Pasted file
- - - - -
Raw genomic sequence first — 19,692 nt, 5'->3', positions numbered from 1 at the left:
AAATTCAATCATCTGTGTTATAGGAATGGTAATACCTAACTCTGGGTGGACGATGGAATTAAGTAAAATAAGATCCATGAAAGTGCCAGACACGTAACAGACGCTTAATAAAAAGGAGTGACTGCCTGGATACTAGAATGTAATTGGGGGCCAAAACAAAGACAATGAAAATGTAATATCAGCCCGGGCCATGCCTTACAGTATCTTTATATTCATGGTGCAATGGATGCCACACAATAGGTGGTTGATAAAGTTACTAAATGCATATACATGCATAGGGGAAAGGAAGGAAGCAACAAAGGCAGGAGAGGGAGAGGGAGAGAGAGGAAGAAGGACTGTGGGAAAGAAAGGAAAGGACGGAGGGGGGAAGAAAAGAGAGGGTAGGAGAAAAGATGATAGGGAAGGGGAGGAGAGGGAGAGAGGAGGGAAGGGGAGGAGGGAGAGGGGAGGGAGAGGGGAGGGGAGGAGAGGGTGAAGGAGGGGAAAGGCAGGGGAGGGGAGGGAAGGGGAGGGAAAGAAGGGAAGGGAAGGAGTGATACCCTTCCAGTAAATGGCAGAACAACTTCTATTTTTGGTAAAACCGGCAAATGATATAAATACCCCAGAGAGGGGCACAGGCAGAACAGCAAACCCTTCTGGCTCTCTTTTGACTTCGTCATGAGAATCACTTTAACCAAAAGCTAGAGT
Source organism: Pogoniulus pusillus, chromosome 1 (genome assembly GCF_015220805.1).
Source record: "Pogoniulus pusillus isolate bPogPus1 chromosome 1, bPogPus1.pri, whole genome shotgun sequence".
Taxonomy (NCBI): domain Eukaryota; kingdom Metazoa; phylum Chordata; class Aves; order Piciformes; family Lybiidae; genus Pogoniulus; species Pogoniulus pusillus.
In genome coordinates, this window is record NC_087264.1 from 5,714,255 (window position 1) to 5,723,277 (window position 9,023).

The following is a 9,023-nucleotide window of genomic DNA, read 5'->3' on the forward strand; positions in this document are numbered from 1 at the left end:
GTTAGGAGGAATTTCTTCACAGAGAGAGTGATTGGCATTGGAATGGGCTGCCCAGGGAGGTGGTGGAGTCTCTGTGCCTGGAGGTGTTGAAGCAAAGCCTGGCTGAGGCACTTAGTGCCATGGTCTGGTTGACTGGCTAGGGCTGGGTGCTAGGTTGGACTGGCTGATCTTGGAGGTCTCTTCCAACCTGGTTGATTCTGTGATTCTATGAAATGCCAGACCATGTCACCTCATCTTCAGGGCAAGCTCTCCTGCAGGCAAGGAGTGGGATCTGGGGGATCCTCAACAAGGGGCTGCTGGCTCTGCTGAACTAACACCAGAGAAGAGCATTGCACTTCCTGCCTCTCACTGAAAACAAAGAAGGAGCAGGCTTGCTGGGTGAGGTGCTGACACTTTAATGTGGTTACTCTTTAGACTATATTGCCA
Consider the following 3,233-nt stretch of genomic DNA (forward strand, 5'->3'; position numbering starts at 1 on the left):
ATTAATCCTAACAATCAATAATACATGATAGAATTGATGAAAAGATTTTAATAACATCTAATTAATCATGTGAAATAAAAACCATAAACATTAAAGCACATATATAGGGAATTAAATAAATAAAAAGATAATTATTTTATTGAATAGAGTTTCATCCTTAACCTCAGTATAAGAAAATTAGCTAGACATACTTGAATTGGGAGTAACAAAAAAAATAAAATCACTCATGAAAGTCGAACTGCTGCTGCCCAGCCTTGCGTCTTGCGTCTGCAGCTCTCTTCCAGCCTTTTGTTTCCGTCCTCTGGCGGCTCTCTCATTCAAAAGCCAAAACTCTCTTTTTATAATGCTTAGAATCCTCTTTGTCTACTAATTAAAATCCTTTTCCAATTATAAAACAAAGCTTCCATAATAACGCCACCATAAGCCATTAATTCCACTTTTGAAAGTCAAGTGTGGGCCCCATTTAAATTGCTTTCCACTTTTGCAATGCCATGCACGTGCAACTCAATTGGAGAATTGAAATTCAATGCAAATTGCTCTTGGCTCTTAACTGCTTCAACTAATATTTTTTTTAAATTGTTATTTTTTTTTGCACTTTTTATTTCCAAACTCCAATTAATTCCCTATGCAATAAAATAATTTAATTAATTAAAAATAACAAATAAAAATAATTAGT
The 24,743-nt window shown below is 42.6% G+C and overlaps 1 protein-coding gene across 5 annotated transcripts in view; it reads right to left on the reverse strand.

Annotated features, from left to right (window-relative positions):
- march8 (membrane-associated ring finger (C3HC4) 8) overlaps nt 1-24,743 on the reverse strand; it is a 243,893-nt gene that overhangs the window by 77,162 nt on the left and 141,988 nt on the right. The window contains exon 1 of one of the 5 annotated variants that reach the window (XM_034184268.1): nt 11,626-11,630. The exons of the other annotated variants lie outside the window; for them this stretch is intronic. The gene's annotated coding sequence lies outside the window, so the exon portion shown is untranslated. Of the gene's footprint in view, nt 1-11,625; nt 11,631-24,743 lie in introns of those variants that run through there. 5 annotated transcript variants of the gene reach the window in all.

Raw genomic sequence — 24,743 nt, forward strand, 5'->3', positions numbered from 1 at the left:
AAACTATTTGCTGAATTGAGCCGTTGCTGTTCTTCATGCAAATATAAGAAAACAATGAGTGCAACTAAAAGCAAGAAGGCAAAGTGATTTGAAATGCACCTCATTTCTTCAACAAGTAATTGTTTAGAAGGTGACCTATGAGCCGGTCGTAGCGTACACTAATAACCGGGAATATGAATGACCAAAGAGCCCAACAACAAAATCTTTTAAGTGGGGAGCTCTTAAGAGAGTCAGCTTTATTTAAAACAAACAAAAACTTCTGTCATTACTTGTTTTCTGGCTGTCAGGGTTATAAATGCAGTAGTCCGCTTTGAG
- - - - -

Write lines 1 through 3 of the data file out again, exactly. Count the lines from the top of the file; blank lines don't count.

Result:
Raw genomic sequence first — 19,692 nt, 5'->3', positions numbered from 1 at the left:
AAATTCAATCATCTGTGTTATAGGAATGGTAATACCTAACTCTGGGTGGACGATGGAATTAAGTAAAATAAGATCCATGAAAGTGCCAGACACGTAACAGACGCTTAATAAAAAGGAGTGACTGCCTGGATACTAGAATGTAATTGGGGGCCAAAACAAAGACAATGAAAATGTAATATCAGCCCGGGCCATGCCTTACAGTATCTTTATATTCATGGTGCAATGGATGCCACACAATAGGTGGTTGATAAAGTTACTAAATGCATATACATGCATAGGGGAAAGGAAGGAAGCAACAAAGGCAGGAGAGGGAGAGGGAGAGAGAGGAAGAAGGACTGTGGGAAAGAAAGGAAAGGACGGAGGGGGGAAGAAAAGAGAGGGTAGGAGAAAAGATGATAGGGAAGGGGAGGAGAGGGAGAGAGGAGGGAAGGGGAGGAGGGAGAGGGGAGGGAGAGGGGAGGGGAGGAGAGGGTGAAGGAGGGGAAAGGCAGGGGAGGGGAGGGAAGGGGAGGGAAAGAAGGGAAGGGAAGGAGTGATACCCTTCCAGTAAATGGCAGAACAACTTCTATTTTTGGTAAAACCGGCAAATGATATAAATACCCCAGAGAGGGGCACAGGCAGAACAGCAAACCCTTCTGGCTCTCTTTTGACTTCGTCATGAGAATCACTTTAACCAAAAGCTAGAGT
Source organism: Pogoniulus pusillus, chromosome 1 (genome assembly GCF_015220805.1).